Strategically sourcing memory ICs in the electronics supply chain can be a challenge. Here are some insights to help your organization navigate this complex environment.
Demand for high-end smartphones is driving the growth of the global DRAM market. Before the COVID-19 pandemic, the global DRAM market was expected to see a compound annual growth rate of 28.7% from 2012 to 2023.
Memory IC prices going up
Memory ICs have a wide range of applications and, as a result, make up a significant product category within the global IC market. As you may recall, DRAM revenue in 2017 and 2018 surpassed MPU sales for the first time since the 1990s. Although the DRAM market dramatically shifted in 2019, industry experts still predict global disruption and increased demand will push memory IC prices.
Global events create uncertainties in memory IC supply
In today’s globalized electronics supply chain, any incident in one part of the world could potentially have a profound impact on the steady supply of components. Natural disasters, epidemics, trade tensions, and unforeseeable events will put pressure on the electronics supply chain. Before the Covid-19 pandemic triggered massive supply chain disruption, the memory IC markets had already been put to the test in recent years:
- The power outage at Toshiba’s Yokkaichi factory in June 2019 forced Western Digital to increase its flash product pricing 10-15%.
- The 2018 trade tension between Japan and South Korea created raw material challenges for South Korea’s memory IC manufacturers, Samsung, and SK Hynix, which supplied 61% of worldwide memory chips.
Demand grows for memory ICs from end products
The development of 5G technology and increasing consumer demand for larger storage in electronic devices all contribute to a surge in demand for memory ICs globally.
- Smartphones: In 2021, the average smartphone is estimated to contain 4.8 GB of DRAM, with some flagship models carrying as much as 12GB DRAM. Additionally, an average 142GB of NAND flash is expected for popular smartphones.
- Autonomous vehicles: As cars become smarter over time, they will need more sensors to collect data. As a result, DRAM and NAND flash demand for processing and storing data in vehicles will increase significantly. Take a look below:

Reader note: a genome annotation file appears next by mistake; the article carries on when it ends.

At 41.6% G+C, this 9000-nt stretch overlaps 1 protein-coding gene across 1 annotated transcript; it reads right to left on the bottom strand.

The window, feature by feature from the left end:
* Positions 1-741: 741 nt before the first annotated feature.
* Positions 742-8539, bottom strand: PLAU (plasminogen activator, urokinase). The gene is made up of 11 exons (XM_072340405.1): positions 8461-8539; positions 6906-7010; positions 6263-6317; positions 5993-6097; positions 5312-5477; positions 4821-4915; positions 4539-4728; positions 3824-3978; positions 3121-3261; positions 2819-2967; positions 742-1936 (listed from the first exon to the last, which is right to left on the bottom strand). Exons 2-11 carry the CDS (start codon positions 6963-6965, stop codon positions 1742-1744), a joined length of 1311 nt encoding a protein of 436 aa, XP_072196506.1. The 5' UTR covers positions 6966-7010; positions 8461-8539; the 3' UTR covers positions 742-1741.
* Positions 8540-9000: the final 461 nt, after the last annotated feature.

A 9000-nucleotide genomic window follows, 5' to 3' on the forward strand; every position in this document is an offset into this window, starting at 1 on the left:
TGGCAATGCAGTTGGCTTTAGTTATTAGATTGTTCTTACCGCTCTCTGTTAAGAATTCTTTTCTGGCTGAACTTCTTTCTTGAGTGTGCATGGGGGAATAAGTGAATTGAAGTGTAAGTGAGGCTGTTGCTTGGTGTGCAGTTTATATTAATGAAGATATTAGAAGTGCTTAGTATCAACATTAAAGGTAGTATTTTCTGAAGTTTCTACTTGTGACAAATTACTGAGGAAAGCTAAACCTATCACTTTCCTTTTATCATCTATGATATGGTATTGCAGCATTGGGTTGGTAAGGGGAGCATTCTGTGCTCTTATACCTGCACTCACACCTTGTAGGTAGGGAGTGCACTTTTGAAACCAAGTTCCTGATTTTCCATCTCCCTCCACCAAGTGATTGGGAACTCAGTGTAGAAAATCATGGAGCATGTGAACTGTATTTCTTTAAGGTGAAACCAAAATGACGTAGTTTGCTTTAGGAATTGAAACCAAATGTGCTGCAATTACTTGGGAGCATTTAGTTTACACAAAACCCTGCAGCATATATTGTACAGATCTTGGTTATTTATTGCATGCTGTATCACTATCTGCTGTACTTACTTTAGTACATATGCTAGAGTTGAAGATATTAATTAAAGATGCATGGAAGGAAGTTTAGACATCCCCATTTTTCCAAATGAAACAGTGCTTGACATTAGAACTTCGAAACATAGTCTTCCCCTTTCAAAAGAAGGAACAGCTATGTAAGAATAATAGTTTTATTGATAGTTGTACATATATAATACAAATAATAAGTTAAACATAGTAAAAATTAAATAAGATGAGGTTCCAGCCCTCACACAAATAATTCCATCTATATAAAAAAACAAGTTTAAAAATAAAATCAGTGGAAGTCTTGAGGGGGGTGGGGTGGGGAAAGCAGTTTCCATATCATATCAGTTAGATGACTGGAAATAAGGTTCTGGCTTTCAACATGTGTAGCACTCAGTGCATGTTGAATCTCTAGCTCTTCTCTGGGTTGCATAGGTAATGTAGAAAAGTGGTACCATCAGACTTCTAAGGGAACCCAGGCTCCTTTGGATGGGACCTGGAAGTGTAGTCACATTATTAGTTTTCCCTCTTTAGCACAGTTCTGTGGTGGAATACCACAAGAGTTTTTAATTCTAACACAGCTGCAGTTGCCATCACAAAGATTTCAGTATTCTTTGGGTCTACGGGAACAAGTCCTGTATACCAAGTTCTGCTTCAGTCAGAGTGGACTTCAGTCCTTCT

|Level 1 and Level 2 Autonomous Vehicles||Level 3 Autonomous Vehicles||Level 5 Autonomous Vehicles|
|DRAM (per car)||8GB||16GB||74GB|
|NAND flash (per car)||8GB||256GB||1TB|
- 5G and IoT: With the implementation of 5G technology, the amount of data that needs to be transmitted between devices will increase dramatically.
How can you strategically source memory ICs?
To safeguard against unforeseen events and supply chain disruption, supply chain professionals need to proactively plan electronic component sourcing strategies. Keep the following in mind when it comes to strategically sourcing memory ICs:
- Develop a list of secondary suppliers for key components. This will help diversify sources and mitigate potential challenges when traditional brands are not readily available.
Take Alliance Memory, for instance: This worldwide fabless manufacturer makes legacy and new technology memory products that are pin for pin drop-in replacements for SRAM, DRAM, and NOR FLASH ICs from Micron, Samsung, ISSI, Cypress, Nanya, Hynix and others. Some of their products provide alternatives to Micron’s MT41K512M16HA-125: A and MT41K512M16SN-125: A TR. Working with franchise distributors, such as A2 Global, Alliance Memory will provide OEM and EMS companies with memory ICs that have shorter lead times, better price options, and assurance of supply.
- Establish relationships with supply chain service partners with global networks to enhance your sources when needed.
Global distributors of electronic components and supply chain service providers are uniquely positioned in the global supply chain. With dynamic access to global market information, worldwide support networks, industry experience, and vast resources, they can react fast in global emergencies to provide a steady supply of components.